Deke Sharon (born December 12, 1967) is an American singer, arranger, composer, director, producer and teacher of a cappella music, and is one of the leaders and promoters of the contemporary a cappella community. He has been referred to as “the father of contemporary a cappella” by some authors.

Deke Sharon was born and raised in San Francisco. He started singing in choir groups at age five, including the San Francisco Boys Chorus. He attended Town School for Boys and San Francisco University High School, where he sang a lead role in the barbershop quartet his freshman year in “The Music Man.”

Sharon spent his college years in Boston, graduating from Tufts University with a degree in childhood studies and a degree from the New England Conservatory of Music with a focus on vocal jazz, third stream (now called “contemporary improvisation”), and music theory.

In college, he directed the collegiate a cappella group the Tufts Beelzebubs, transforming the group’s sound to reflect modern rock, with intricate instrumental vocalizations and the integration of vocal percussion. The 1990–1991 Beelzebubs album Foster Street that he directed musically is credited with the creation of contemporary a cappella sound. Sharon had to audition three times before he was accepted, as he was seen as “overzealous” during a time when a cappella was not popular, a fact which was mentioned in the book “Pitch Perfect.” Benji in the Pitch Perfect films is partially based on Sharon. During this time, he decided to make a career of contemporary a cappella.

Sharon was the music director and arranger for the film Pitch Perfect, as well as singing on several of the songs, where he was credited on screen as “Male Voice #1.” He returned for Pitch Perfect 2, in which he has a brief cameo as the German judge and broadcaster. He helped involve several professional a cappella groups and singers with the film, including The Filharmonic, Penn Masala, and Pentatonix. Sharon also worked with the Green Bay Packers. He returned to music-direct, arrange, and vocally produce for Pitch Perfect 3. He had also arranged for the film, The Social Network.

In December 2009, he acted as music director, arranger, coach, and consultant behind the scenes on America’s first a cappella reality show competition, titled The Sing-Off, and returned in 2010 as one of the show’s producers. He also served as Executive Music Producer on the Dutch Sing Off, Sing Off South Africa and Sing-Off China, including several guest appearances as a judge and performer.

Along with The House Jacks, he sang and performed the 2011 Monday Night Football theme song “Are You Ready for Some Football” with Hank Williams, Jr.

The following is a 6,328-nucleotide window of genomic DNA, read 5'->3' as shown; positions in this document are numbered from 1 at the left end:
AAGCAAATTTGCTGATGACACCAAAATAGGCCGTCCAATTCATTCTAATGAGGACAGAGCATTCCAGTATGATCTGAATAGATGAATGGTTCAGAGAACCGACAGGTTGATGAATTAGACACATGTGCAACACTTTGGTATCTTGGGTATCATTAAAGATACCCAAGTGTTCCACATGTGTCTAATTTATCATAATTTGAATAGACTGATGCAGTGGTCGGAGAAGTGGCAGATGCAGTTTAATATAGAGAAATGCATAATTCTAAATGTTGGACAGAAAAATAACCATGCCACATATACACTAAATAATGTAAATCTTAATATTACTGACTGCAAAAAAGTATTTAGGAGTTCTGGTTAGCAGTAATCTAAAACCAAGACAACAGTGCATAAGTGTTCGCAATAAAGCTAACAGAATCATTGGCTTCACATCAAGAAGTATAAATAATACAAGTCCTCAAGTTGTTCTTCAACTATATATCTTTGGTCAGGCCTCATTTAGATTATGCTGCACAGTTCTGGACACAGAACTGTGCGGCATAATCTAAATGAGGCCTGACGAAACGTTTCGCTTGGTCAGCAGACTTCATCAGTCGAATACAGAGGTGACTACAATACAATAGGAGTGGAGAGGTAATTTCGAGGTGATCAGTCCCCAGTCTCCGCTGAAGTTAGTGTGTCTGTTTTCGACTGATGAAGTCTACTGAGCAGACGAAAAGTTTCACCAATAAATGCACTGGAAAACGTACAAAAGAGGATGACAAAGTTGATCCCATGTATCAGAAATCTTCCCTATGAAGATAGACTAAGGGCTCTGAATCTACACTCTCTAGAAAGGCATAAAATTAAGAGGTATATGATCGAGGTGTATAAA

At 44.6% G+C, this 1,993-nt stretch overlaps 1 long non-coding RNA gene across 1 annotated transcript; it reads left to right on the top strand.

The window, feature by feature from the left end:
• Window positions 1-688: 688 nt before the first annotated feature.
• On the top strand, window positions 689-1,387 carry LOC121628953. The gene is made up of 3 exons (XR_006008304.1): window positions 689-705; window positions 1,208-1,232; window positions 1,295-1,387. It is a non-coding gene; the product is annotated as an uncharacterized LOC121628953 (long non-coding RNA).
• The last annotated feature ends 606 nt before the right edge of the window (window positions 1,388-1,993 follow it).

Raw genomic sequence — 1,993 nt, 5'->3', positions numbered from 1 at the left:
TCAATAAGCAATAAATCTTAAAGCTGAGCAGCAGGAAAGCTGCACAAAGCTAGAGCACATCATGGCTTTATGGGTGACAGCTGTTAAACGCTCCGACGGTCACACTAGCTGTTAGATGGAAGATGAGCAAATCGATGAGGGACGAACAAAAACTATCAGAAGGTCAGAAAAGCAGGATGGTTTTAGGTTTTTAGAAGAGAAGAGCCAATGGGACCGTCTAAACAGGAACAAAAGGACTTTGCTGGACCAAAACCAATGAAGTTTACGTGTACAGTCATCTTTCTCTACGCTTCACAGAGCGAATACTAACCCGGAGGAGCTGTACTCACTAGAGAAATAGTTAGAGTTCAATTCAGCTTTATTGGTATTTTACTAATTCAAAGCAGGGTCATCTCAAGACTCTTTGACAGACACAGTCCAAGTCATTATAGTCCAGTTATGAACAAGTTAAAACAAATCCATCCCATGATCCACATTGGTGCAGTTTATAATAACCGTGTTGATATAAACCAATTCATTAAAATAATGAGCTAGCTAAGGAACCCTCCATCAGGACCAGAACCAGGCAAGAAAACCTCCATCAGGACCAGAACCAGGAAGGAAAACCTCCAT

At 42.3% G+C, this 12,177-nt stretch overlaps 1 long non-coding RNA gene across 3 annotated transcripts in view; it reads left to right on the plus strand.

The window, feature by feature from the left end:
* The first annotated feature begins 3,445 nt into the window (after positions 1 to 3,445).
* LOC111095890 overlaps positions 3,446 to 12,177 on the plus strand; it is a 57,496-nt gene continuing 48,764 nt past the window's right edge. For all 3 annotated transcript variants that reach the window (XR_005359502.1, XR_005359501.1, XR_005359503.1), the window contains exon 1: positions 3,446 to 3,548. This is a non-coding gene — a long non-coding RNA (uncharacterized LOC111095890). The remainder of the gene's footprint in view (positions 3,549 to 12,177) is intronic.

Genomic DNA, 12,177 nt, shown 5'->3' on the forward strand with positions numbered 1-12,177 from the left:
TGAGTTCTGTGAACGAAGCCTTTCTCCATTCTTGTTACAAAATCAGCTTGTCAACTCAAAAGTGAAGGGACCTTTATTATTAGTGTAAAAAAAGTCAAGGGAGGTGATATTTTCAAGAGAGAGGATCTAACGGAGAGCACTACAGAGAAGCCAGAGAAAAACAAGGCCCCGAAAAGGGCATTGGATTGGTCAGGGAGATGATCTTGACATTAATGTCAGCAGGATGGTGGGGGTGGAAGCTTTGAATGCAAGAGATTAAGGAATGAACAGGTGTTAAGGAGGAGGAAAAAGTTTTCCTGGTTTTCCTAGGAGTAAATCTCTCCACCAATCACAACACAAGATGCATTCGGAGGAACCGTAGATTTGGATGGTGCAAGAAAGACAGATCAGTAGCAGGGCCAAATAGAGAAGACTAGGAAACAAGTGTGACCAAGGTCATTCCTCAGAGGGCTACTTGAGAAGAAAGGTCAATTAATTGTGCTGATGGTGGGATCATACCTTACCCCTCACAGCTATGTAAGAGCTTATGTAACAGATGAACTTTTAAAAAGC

He worked with Straight No Chaser on their first PBS special Live in New York.

He appeared in front of the camera for the first time on Lifetime’s Pitch Slapped reality show, in which he coached after school high school a cappella group Stay Tuned from Cherry Hill, New Jersey, focusing both on their musicality and emotional delivery. The show also aired overseas in London, Israel (where its name in Hebrew means “a cappella battle”) across Latin America, Indonesia and the Philippines (under the name Pitch Battle).

As of summer 2017 he is series music director for a new competitive choir show on BBC1 called Pitch Battle, as well as appearing on camera each episode providing insight and commentary. He was also the third judge for the season one live finale.

He judged Eurovision Choir 2019.

Upon graduation in 1991, he moved back to San Francisco, bringing with him a handful of other collegiate a cappella singers to form The House Jacks, a pioneering a cappella group known for its original music and sound, often called “the original rock band without instruments”, in part because they were the first a cappella group with a designated vocal percussionist.

The House Jacks have released seven albums (signed to Warner Brothers/Tommy Boy Records in the mid-1990s) and completed several world tours. He has performed with many musicians, including Ray Charles, Crosby, Stills and Nash and James Brown. They have won “Best Pop Rock Album” from the Contemporary A Cappella Society, for “Unbroken” (2004), “Level” (2010), and “Pollen (2014).

He also performs as a solo artist, with groups such as the San Francisco Gay Men’s Chorus and at events like Singapore’s “Vocal Edge” and directing DCINY’s annual “Total Vocal” at Carnegie Hall as well as serving as Emcee for a cappella events, such as the annual Techapella concerts in the San Francisco Bay Area.

Studio session credits include the Wii game Just Dance Kids 2 including the songs “The Lion Sleeps Tonight”, “Barbara Ann”, and “Mahna Mahna”.

A prolific, award-winning vocal music arranger, he has arranged more than 2,000 songs for a wide range of ensembles, including some of vocal music’s best-known groups. The Best Arrangement award at the Colorado Harmony Sweepstakes is named after him, and he has won the best arrangement award at the Harmony Sweepstakes several times since 1991. He was named “favorite arranger” in the 2010 A Cappella Community Awards and won “Best Professional Arrangement” in 2019.

He founded and directed a cappella groups at Walt Disney World/Epcot (American Vybe) and Disneyland (Groove 66). In 2013, he created a new professional a cappella ensemble in New Mexico: “Voasis”. In 2014 and 2015 in music directed the Sing Off Live tour He created Vocalosity for which he was artistic producer, music director and arranger. They started touring in 2016 and their debut album was released on Universal Classics.

In December 2017 he announced the formation of DCappella, a seven-member contemporary a cappella group launched in 2018 that will tour performing arts centers singing music from classic and contemporary Disney films. He serves as the group’s music director, arranger and artistic producer.

His latest production with Columbia_Artists_Management, “A Cappella Live,” is touring the US featuring four a cappella acts: Committed (vocal group), The Filharmonic, Women of the World, and Blake Lewis.